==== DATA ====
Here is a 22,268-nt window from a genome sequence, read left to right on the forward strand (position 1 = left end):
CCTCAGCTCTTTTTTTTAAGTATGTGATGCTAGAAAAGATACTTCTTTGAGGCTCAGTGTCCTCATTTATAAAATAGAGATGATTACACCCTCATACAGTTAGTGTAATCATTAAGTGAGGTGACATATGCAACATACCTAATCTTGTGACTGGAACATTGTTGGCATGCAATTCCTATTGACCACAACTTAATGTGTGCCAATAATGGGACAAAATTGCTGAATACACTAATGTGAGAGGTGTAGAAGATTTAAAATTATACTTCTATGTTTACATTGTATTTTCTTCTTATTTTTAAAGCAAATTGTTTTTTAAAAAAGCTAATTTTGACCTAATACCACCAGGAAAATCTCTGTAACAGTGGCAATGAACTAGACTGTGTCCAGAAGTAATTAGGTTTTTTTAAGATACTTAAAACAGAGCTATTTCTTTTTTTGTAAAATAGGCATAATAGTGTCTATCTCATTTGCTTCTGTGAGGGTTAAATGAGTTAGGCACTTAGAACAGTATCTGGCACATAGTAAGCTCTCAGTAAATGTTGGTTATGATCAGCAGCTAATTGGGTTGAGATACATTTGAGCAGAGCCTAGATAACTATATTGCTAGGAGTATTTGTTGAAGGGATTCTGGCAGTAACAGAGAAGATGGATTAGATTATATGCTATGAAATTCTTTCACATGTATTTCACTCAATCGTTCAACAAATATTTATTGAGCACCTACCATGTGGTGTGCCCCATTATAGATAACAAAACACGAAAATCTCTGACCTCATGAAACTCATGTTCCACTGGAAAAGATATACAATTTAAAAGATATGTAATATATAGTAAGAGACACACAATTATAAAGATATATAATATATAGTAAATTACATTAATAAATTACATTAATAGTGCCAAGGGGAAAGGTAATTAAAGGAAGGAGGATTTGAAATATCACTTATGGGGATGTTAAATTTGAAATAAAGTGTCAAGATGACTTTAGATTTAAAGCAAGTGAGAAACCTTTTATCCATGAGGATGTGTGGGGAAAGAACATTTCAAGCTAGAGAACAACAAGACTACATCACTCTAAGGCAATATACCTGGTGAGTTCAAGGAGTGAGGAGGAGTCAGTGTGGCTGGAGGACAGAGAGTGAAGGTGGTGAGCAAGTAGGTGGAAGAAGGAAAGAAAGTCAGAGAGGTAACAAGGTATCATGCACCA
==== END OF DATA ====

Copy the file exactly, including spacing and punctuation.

Here is a 22,268-nt window from a genome sequence, read left to right on the forward strand (position 1 = left end):
CCTCAGCTCTTTTTTTTAAGTATGTGATGCTAGAAAAGATACTTCTTTGAGGCTCAGTGTCCTCATTTATAAAATAGAGATGATTACACCCTCATACAGTTAGTGTAATCATTAAGTGAGGTGACATATGCAACATACCTAATCTTGTGACTGGAACATTGTTGGCATGCAATTCCTATTGACCACAACTTAATGTGTGCCAATAATGGGACAAAATTGCTGAATACACTAATGTGAGAGGTGTAGAAGATTTAAAATTATACTTCTATGTTTACATTGTATTTTCTTCTTATTTTTAAAGCAAATTGTTTTTTAAAAAAGCTAATTTTGACCTAATACCACCAGGAAAATCTCTGTAACAGTGGCAATGAACTAGACTGTGTCCAGAAGTAATTAGGTTTTTTTAAGATACTTAAAACAGAGCTATTTCTTTTTTTGTAAAATAGGCATAATAGTGTCTATCTCATTTGCTTCTGTGAGGGTTAAATGAGTTAGGCACTTAGAACAGTATCTGGCACATAGTAAGCTCTCAGTAAATGTTGGTTATGATCAGCAGCTAATTGGGTTGAGATACATTTGAGCAGAGCCTAGATAACTATATTGCTAGGAGTATTTGTTGAAGGGATTCTGGCAGTAACAGAGAAGATGGATTAGATTATATGCTATGAAATTCTTTCACATGTATTTCACTCAATCGTTCAACAAATATTTATTGAGCACCTACCATGTGGTGTGCCCCATTATAGATAACAAAACACGAAAATCTCTGACCTCATGAAACTCATGTTCCACTGGAAAAGATATACAATTTAAAAGATATGTAATATATAGTAAGAGACACACAATTATAAAGATATATAATATATAGTAAATTACATTAATAAATTACATTAATAGTGCCAAGGGGAAAGGTAATTAAAGGAAGGAGGATTTGAAATATCACTTATGGGGATGTTAAATTTGAAATAAAGTGTCAAGATGACTTTAGATTTAAAGCAAGTGAGAAACCTTTTATCCATGAGGATGTGTGGGGAAAGAACATTTCAAGCTAGAGAACAACAAGACTACATCACTCTAAGGCAATATACCTGGTGAGTTCAAGGAGTGAGGAGGAGTCAGTGTGGCTGGAGGACAGAGAGTGAAGGTGGTGAGCAAGTAGGTGGAAGAAGGAAAGAAAGTCAGAGAGGTAACAAGGTATCATGCACCA